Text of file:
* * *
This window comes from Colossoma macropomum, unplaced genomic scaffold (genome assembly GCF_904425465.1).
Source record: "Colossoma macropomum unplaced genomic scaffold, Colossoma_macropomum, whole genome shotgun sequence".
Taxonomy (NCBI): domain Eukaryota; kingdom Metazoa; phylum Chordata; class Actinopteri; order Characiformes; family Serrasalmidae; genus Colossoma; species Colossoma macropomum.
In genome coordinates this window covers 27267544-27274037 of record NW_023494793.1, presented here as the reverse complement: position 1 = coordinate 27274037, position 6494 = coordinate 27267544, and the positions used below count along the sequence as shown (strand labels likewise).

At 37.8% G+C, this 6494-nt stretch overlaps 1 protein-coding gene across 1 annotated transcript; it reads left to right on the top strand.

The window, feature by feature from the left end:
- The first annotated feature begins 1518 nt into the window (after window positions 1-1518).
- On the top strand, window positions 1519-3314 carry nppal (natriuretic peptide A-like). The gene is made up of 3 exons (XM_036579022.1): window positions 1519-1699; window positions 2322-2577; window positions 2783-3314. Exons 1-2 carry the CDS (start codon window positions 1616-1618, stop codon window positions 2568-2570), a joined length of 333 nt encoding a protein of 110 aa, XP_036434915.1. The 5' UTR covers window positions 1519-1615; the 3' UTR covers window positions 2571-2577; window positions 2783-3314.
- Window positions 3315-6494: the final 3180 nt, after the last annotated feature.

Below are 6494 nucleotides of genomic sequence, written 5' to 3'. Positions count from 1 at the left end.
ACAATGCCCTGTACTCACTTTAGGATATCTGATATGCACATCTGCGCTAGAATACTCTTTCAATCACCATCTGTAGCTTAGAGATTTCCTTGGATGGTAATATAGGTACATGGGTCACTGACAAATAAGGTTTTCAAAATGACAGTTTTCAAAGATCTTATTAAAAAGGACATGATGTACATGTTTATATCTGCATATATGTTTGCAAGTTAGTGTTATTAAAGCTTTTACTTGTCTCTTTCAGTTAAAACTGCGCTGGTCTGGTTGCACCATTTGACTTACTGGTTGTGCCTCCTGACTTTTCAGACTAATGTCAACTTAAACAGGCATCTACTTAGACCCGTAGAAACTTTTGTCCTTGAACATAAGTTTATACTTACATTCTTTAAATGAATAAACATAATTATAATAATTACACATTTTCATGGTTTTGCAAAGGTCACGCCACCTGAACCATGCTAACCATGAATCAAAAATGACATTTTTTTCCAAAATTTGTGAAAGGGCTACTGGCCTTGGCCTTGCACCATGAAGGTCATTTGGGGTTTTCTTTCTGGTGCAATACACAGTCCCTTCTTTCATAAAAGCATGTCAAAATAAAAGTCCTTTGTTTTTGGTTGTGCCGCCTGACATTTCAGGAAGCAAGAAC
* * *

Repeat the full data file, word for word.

This window comes from Colossoma macropomum, unplaced genomic scaffold (genome assembly GCF_904425465.1).
Source record: "Colossoma macropomum unplaced genomic scaffold, Colossoma_macropomum, whole genome shotgun sequence".
Taxonomy (NCBI): domain Eukaryota; kingdom Metazoa; phylum Chordata; class Actinopteri; order Characiformes; family Serrasalmidae; genus Colossoma; species Colossoma macropomum.
In genome coordinates this window covers 27267544-27274037 of record NW_023494793.1, presented here as the reverse complement: position 1 = coordinate 27274037, position 6494 = coordinate 27267544, and the positions used below count along the sequence as shown (strand labels likewise).

At 37.8% G+C, this 6494-nt stretch overlaps 1 protein-coding gene across 1 annotated transcript; it reads left to right on the top strand.

The window, feature by feature from the left end:
- The first annotated feature begins 1518 nt into the window (after window positions 1-1518).
- On the top strand, window positions 1519-3314 carry nppal (natriuretic peptide A-like). The gene is made up of 3 exons (XM_036579022.1): window positions 1519-1699; window positions 2322-2577; window positions 2783-3314. Exons 1-2 carry the CDS (start codon window positions 1616-1618, stop codon window positions 2568-2570), a joined length of 333 nt encoding a protein of 110 aa, XP_036434915.1. The 5' UTR covers window positions 1519-1615; the 3' UTR covers window positions 2571-2577; window positions 2783-3314.
- Window positions 3315-6494: the final 3180 nt, after the last annotated feature.

Below are 6494 nucleotides of genomic sequence, written 5' to 3'. Positions count from 1 at the left end.
ACAATGCCCTGTACTCACTTTAGGATATCTGATATGCACATCTGCGCTAGAATACTCTTTCAATCACCATCTGTAGCTTAGAGATTTCCTTGGATGGTAATATAGGTACATGGGTCACTGACAAATAAGGTTTTCAAAATGACAGTTTTCAAAGATCTTATTAAAAAGGACATGATGTACATGTTTATATCTGCATATATGTTTGCAAGTTAGTGTTATTAAAGCTTTTACTTGTCTCTTTCAGTTAAAACTGCGCTGGTCTGGTTGCACCATTTGACTTACTGGTTGTGCCTCCTGACTTTTCAGACTAATGTCAACTTAAACAGGCATCTACTTAGACCCGTAGAAACTTTTGTCCTTGAACATAAGTTTATACTTACATTCTTTAAATGAATAAACATAATTATAATAATTACACATTTTCATGGTTTTGCAAAGGTCACGCCACCTGAACCATGCTAACCATGAATCAAAAATGACATTTTTTTCCAAAATTTGTGAAAGGGCTACTGGCCTTGGCCTTGCACCATGAAGGTCATTTGGGGTTTTCTTTCTGGTGCAATACACAGTCCCTTCTTTCATAAAAGCATGTCAAAATAAAAGTCCTTTGTTTTTGGTTGTGCCGCCTGACATTTCAGGAAGCAAGAAC